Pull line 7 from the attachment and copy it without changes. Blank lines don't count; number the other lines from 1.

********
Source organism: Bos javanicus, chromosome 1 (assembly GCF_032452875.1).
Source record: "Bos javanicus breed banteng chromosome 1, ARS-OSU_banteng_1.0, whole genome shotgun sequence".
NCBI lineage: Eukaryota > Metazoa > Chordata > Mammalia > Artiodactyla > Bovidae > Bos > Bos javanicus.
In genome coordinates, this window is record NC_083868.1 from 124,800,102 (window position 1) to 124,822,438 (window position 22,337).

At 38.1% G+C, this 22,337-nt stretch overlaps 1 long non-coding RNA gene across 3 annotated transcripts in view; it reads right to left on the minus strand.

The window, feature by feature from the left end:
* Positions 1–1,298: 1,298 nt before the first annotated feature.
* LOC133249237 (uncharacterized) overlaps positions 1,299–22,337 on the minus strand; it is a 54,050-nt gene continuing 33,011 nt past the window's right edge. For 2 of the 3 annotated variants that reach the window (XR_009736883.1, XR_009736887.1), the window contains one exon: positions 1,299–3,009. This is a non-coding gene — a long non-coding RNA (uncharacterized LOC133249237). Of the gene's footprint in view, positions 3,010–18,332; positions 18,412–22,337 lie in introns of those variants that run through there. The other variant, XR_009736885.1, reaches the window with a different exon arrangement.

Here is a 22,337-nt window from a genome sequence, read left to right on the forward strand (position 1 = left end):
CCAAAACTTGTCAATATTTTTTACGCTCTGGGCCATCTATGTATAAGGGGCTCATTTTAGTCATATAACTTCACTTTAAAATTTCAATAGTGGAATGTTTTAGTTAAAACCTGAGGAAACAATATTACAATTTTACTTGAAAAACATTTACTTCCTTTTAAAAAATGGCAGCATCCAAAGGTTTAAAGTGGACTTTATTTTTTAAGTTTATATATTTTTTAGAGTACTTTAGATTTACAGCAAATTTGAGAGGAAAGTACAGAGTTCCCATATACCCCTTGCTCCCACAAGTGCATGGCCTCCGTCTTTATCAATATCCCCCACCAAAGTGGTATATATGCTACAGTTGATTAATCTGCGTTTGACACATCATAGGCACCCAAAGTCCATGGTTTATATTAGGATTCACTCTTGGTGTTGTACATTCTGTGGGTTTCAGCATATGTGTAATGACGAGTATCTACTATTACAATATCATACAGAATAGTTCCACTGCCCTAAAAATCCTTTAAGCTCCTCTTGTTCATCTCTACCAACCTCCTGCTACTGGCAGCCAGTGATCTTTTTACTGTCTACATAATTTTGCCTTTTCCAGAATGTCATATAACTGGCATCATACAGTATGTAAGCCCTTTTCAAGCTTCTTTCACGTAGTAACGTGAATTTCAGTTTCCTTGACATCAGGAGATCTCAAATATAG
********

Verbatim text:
* Positions 1–1,298: 1,298 nt before the first annotated feature.